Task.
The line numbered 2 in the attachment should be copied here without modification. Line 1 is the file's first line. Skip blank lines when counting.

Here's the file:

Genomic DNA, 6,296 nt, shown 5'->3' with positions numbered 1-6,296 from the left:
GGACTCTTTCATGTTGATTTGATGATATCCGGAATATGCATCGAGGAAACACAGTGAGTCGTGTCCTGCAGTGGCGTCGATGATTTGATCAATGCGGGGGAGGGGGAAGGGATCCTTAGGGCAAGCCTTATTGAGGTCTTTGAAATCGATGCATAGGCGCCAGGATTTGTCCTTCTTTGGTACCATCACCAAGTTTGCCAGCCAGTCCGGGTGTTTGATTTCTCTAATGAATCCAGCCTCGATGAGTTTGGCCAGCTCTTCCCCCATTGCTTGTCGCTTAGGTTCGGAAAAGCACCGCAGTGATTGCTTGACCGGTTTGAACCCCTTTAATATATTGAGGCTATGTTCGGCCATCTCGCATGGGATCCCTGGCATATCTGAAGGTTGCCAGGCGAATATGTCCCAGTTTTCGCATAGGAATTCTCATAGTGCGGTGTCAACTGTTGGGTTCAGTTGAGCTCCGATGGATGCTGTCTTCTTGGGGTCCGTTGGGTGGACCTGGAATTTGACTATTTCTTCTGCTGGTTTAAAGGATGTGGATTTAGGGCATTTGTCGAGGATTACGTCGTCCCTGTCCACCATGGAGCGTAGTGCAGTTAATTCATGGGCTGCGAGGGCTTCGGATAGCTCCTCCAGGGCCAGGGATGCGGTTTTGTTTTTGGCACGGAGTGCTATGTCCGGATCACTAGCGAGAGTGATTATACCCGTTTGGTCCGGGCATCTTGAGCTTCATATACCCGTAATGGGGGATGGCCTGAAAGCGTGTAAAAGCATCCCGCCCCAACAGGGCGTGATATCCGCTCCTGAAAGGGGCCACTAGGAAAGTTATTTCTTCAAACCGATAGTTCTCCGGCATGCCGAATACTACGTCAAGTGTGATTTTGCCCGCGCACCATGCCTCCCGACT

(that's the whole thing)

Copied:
GGACTCTTTCATGTTGATTTGATGATATCCGGAATATGCATCGAGGAAACACAGTGAGTCGTGTCCTGCAGTGGCGTCGATGATTTGATCAATGCGGGGGAGGGGGAAGGGATCCTTAGGGCAAGCCTTATTGAGGTCTTTGAAATCGATGCATAGGCGCCAGGATTTGTCCTTCTTTGGTACCATCACCAAGTTTGCCAGCCAGTCCGGGTGTTTGATTTCTCTAATGAATCCAGCCTCGATGAGTTTGGCCAGCTCTTCCCCCATTGCTTGTCGCTTAGGTTCGGAAAAGCACCGCAGTGATTGCTTGACCGGTTTGAACCCCTTTAATATATTGAGGCTATGTTCGGCCATCTCGCATGGGATCCCTGGCATATCTGAAGGTTGCCAGGCGAATATGTCCCAGTTTTCGCATAGGAATTCTCATAGTGCGGTGTCAACTGTTGGGTTCAGTTGAGCTCCGATGGATGCTGTCTTCTTGGGGTCCGTTGGGTGGACCTGGAATTTGACTATTTCTTCTGCTGGTTTAAAGGATGTGGATTTAGGGCATTTGTCGAGGATTACGTCGTCCCTGTCCACCATGGAGCGTAGTGCAGTTAATTCATGGGCTGCGAGGGCTTCGGATAGCTCCTCCAGGGCCAGGGATGCGGTTTTGTTTTTGGCACGGAGTGCTATGTCCGGATCACTAGCGAGAGTGATTATACCCGTTTGGTCCGGGCATCTTGAGCTTCATATACCCGTAATGGGGGATGGCCTGAAAGCGTGTAAAAGCATCCCGCCCCAACAGGGCGTGATATCCGCTCCTGAAAGGGGCCACTAGGAAAGTTATTTCTTCAAACCGATAGTTCTCCGGCATGCCGAATACTACGTCAAGTGTGATTTTGCCCGCGCACCATGCCTCCCGACT